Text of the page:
Mom Life: Postive Parenting

I am no parenting expert, but when it comes to how I raise my kids, I simply don't agree with several age-old ideas. One thing is for sure, there is no handbook on how to be a Mom and you have to learn as you go. Most of the time, if you follow your gut instinct, you can't go wrong!

Of course everyone is going to give you their two cents. Listen graciously and proceed with your life. If you know in your heart that you're doing the best that you can and your babies are happy, you have to stick to your guns and do what you believe is right no matter what anyone says! You can't get caught in a cycle of constantly questioning yourself based on an outsider's opinion. They don't live your life. You do!

As a Mom, I have had to work on patience and understanding. These tiny humans that we bring into this world are just that: tiny humans. They are living, breathing, feeling, growing, mini versions of us. We have good days and bad days, happy times and sad times, angry moments and joy-filled moments. Just as our emotions, feelings, and moods are ever-changing, so are our kids'. It goes back to the Golden Rule: we have to treat our kids the way that we would want to be treated in a similar situation. We are after all laying the foundation for them to grow into happy, healthy and well-adjusted adults.

As a parent, there are two main things I DON'T do:


I do not and will not spank my children. The whole idea behind a spanking makes no sense to me. If your child hits you or someone else, you ultimately want to teach them NOT to hit. If we respond to their hitting by hitting them, how are they learning to be anything but violent? Not only are we responding to violence with violence, but we are instilling fear in our children. I don't know about you, but I don't want my children to ever be fearful of me! I want my children to trust me and feel secure with me. I want to guide them in the right direction without scaring them into submission.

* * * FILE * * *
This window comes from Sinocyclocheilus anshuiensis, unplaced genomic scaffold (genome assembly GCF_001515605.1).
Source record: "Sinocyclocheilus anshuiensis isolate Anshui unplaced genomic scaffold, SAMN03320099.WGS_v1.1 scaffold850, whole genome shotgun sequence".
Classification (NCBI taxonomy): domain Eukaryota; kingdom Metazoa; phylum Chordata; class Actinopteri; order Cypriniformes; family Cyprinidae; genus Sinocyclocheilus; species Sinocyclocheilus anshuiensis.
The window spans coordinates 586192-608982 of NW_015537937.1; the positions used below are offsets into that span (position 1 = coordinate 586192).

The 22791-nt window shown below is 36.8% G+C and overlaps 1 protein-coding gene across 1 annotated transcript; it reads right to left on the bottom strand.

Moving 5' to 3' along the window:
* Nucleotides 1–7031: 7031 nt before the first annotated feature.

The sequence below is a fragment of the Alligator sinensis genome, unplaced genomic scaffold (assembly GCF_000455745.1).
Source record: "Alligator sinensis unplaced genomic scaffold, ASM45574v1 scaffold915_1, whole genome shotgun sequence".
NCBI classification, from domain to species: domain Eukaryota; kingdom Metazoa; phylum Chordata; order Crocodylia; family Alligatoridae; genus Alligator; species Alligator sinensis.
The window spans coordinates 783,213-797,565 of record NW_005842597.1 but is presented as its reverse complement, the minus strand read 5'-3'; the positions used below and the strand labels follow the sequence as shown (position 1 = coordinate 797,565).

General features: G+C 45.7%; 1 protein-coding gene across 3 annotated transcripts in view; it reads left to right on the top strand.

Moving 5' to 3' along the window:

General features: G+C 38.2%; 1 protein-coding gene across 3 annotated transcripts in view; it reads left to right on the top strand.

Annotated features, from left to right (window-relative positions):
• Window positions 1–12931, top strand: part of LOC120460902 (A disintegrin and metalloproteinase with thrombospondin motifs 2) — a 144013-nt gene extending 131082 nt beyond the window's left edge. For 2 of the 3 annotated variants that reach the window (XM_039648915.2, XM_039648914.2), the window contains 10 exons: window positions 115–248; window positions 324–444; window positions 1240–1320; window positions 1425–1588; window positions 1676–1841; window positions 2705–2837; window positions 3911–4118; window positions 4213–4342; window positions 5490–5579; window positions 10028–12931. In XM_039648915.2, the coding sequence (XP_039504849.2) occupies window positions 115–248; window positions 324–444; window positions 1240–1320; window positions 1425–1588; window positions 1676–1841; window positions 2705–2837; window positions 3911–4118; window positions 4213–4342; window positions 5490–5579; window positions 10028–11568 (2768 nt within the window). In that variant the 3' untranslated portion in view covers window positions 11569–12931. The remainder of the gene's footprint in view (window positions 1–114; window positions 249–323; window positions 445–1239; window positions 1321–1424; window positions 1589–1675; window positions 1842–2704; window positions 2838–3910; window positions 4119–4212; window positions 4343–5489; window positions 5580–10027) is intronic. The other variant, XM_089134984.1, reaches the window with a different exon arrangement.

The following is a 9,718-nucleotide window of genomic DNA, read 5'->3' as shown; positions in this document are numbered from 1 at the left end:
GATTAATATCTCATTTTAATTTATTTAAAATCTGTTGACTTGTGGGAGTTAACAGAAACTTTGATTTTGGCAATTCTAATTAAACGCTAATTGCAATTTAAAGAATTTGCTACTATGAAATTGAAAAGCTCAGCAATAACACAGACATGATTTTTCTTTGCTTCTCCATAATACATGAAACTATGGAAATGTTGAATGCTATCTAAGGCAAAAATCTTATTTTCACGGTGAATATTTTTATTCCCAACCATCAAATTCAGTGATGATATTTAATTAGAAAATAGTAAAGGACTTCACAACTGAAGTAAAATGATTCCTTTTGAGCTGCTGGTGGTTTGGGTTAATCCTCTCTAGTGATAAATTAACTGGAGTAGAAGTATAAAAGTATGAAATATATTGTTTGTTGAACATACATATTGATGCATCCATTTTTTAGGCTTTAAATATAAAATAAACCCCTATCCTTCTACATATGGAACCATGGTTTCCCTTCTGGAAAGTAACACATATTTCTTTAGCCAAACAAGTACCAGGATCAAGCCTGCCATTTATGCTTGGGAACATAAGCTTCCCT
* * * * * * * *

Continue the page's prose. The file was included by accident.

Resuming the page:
As an alternative, I will get down on my child's level and talk the situation through. Ask him what prompted the anger (i.e. Did it make you mad when Kate took your ball? Is that why you hit her?) and how he would feel if someone hit him. Suggest that next time he should try to use words to communicate his anger instead of lashing out and hitting. In this respect, I am teaching empathy and helping them to understand and recognize not only their emotions, but take into consideration the emotions of others. The ultimate goal would be for the child to recognize the emotion and either ask for help when the emotion arises, or be conditioned to respond in a calmer manner.

If our kids grow up in a hostile and angry home, they will never learn to regulate their emotions. I want my home to be a safe and happy place. Spanking does not equate to a happy and healthy upbringing in my book!


Again, this goes back to the safe and happy home. I know how frustrating it can be to try to deal with a two year old that cries nonstop. No matter what you do. Even if you do exactly what they just (politely) asked you to do. It can feel like an endless battle! I am not perfect by any means and I most certainly have my days where my frustration gets the best of me, but on the whole, I try to be as calm and patient as I can. If my son spills something on the floor, is yelling really necessary? Heck, I spill things on the floor and I am a grown woman!

In lieu of yelling, I let him know that it's okay to make a mistake, but it's his responsibility to clean it up. We will go grab a rag and he will wipe up his mess. It is much easier to teach him to clean up his mess than it is to try to wipe up his mess AND wipe the tears that I caused him to cry by yelling at him. By responding in a calm and practical manner, our kids aren't afraid to be human and make mistakes.

Our kids are going to make mistakes. A lot of them. We make mistakes as adults too! It feels much better when someone rationally explains to us what we did wrong and how we can correct it versus someone yelling at us and making us feel as big as a speck of sand. I want to build my children up, not tear them down.

Ultimately, I want to raise kind and polite children. I want my children to be respectful of others and not only be aware of their own emotions, but also be aware of how their actions can affect the emotions of others. I want to be a positive role model and show them that anger and violence really don't solve any problems, but they actually create a whole host of new problems. I want my children to be self-confident and gracious, calm and patient, loving and compassionate. Every day is a new day and a new opportunity to help them grow up to be the best that they can be.

In what ways do you incorporate Positive Parenting into your lives?



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